An Introduction to David Servant
This article includes some of David Servant’s best advice on the subject of fundraising. We hope you find it encouraging, helpful, and even challenging, whatever your role in your Christian nonprofit is. But first, a quick background on how David became a nonprofit director…
David Servant began his years of vocational ministry as a pastor. He pastored three churches that all had an emphasis on missions. During this time, David often traveled internationally to teach in pastors’ conferences, developing numerous ministry friends in many of the developing nations he visited. Throughout his travels, he saw firsthand the poverty and incredible need so many in the body of Christ live with.
Heaven’s Family was birthed in 2002, after Jesus’ foretelling of the future judgment of the sheep and the goats in Matthew 25 caught David’s heart and began a transformation in his ministry. Heaven’s Family now ministers to thousands throughout the world each month, reaching the unreached with the gospel, discipling the body of Christ, and serving the “least of these” by providing microloans, food, safe water, disaster relief, rescuing children from trafficking, and so much more.
David Servant is the author of several books, including Family-Style Devotions, Forever Rich, The Great Gospel-Deception and The Disciple-Making Minister, a 500-page discipleship resource that has been translated into dozens of languages and is being distributed to tens of thousands of pastors throughout the world. His teaching ministry continues to touch thousands each month through his website, his YouTube channel, and other places on the web where David’s teaching is listed.
With that introduction behind us, we hope you enjoy the following nuggets of wisdom about both the challenges and blessings of fundraising.
Fundraising is Biblical
I don’t think that “fundraising” is a dirty word. Rather, fundraising is biblical. You can find examples of it in both Old and New Testaments.
Paul, for example, was quite a fundraiser. He devoted two chapters of his second letter to the Corinthians to communicate the needs of poor saints in an attempt to persuade his readers to give sacrificially to meet those needs. That is fundraising. When people sometimes tell me that I shouldn’t communicate needs or attempt to motivate people to meet those needs—but instead just pray about them—I point them to 2 Corinthians 8-9.
Fundraising involves telling a story (one that should be true, of course). People don’t give to causes about which they know nothing. So good fundraisers work at communicating their stories in an honest, compelling way.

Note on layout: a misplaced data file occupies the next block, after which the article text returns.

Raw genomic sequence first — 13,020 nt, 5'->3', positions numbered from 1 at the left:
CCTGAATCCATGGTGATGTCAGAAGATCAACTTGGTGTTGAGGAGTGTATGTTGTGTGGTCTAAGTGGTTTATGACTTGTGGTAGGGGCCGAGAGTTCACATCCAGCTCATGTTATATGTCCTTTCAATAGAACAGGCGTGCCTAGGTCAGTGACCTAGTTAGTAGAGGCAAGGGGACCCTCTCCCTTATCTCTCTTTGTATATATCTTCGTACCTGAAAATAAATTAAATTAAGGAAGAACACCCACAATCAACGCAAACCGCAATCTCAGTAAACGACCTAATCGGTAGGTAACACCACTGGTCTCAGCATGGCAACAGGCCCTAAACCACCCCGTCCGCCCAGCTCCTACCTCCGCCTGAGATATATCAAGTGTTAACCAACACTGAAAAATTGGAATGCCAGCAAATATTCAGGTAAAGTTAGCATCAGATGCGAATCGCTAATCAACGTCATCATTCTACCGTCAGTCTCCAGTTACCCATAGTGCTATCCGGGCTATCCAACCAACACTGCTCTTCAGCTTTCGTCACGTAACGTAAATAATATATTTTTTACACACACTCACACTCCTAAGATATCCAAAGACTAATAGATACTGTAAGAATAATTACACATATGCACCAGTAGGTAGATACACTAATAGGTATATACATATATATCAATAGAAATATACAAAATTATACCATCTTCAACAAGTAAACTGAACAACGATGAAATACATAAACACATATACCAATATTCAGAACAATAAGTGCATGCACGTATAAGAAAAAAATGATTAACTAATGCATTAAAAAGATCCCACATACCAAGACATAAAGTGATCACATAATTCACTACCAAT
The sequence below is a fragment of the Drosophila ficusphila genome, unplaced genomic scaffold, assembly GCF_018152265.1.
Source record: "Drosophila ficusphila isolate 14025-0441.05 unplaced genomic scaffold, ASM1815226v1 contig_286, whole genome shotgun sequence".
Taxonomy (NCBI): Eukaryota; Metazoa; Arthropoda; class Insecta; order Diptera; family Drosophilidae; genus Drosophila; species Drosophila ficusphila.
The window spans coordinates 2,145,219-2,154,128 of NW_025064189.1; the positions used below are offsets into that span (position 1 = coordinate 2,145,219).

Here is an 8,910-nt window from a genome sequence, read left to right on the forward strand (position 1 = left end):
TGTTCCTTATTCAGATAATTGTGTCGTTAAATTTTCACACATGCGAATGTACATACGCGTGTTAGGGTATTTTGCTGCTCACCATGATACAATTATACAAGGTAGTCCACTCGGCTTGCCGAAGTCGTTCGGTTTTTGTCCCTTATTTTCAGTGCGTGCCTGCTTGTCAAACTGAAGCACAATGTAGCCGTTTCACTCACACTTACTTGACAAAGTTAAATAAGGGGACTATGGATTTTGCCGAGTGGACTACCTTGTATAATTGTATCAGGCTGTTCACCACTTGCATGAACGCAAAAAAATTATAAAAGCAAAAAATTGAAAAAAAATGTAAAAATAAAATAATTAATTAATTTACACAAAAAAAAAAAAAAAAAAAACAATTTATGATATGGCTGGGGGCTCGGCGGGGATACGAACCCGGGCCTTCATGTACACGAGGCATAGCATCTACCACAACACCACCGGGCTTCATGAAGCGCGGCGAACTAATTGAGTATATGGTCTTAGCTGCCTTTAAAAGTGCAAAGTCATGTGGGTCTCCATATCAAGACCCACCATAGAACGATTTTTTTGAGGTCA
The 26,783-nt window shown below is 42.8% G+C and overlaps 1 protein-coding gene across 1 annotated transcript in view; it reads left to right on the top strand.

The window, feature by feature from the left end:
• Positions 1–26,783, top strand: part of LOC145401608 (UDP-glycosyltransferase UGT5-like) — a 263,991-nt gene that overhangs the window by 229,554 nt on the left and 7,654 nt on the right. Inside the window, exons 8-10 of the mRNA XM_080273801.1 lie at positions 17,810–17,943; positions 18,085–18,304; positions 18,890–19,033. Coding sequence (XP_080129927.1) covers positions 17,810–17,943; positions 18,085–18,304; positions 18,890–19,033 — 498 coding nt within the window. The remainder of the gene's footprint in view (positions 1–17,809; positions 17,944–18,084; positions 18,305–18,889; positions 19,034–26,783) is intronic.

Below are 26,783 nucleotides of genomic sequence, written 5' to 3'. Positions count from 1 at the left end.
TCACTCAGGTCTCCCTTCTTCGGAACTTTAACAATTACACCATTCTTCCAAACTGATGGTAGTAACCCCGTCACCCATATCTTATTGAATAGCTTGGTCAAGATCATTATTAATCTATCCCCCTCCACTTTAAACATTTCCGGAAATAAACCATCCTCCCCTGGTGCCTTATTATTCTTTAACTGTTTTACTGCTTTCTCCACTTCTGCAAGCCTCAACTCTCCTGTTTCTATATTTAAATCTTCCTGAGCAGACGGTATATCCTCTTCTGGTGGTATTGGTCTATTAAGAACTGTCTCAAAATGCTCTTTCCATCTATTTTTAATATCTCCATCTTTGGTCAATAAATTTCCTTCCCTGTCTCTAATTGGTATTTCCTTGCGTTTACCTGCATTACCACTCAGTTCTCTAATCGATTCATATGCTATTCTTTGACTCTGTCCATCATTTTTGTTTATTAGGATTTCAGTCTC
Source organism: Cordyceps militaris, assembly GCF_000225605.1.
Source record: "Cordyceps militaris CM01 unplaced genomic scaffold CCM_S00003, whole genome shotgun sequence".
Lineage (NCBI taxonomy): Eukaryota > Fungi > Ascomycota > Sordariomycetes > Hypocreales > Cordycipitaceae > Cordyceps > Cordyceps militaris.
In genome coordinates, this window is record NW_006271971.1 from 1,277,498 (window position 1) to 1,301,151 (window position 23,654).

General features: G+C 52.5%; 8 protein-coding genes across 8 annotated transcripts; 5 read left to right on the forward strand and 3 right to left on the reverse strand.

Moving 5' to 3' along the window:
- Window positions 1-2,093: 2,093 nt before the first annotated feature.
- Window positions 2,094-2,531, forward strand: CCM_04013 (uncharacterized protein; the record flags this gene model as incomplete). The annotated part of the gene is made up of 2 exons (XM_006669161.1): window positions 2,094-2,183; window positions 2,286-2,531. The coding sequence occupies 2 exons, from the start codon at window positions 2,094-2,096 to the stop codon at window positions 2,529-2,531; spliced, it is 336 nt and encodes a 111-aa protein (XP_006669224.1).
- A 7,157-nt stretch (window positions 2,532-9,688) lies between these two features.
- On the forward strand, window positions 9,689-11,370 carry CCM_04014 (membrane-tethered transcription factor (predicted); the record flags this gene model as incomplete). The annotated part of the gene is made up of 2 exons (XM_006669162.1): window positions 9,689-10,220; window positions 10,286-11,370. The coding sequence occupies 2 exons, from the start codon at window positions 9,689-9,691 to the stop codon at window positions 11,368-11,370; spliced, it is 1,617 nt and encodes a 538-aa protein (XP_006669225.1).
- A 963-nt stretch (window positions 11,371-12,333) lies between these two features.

Some stories are epic, and so they spread virally, needing little push from fundraisers. A prime example would be the ministry of Jesus. When the lame are walking and the blind are seeing, there is no need to send out newsletters asking for ministry support. The marketing was built into the miracles. And Jesus’ ministry was supported, at least in part, from the private donations of women whom He healed (Luke 8:1-3). Jesus also used donations He received to help the poor (John 13:29).
All of this is to say that honest fundraisers have no reason to be ashamed.
Fundraising Isn’t Always Easy
All international relief agencies know that when the devastation of an earthquake is widely broadcast through the media, fundraising suddenly becomes much easier. And the reason is because the story is being told to millions of people, and a percentage of them will want to make some sacrifice to provide relief. Capitalizing on this free advertising, well-known relief organizations enjoy financial windfalls that require relatively little investment on their part.
Most stories, however, aren’t so epic. So we fundraisers work hard to find people who will listen to our little stories. We know that if we can communicate with excellence through our words, photos and videos, people will respond, and we will be able to help those whom we desire to serve.
The Cost of Fundraising
All fundraisers wish that money would fall from heaven just by praying! But it doesn’t work that way. Fundraising requires work. And once funds are raised, more work is required to administrate what donors have given in order to serve the target beneficiaries.
There is always a cost to both fundraising and administration of funds raised. Consider even Paul’s fundraising appeal for the poor saints in Jerusalem, found in 2 Corinthians 8-9, and the subsequent administration of the funds he raised. Paul had to write the letter, which took time. It was part of what he did in a day full of ministry, ministry for which he was financially supported by churches he’d planted. So even the writing of 2 Corinthians 8-9 cost a little bit of money. Paul may well have used the services of a scribe, which may have also cost money.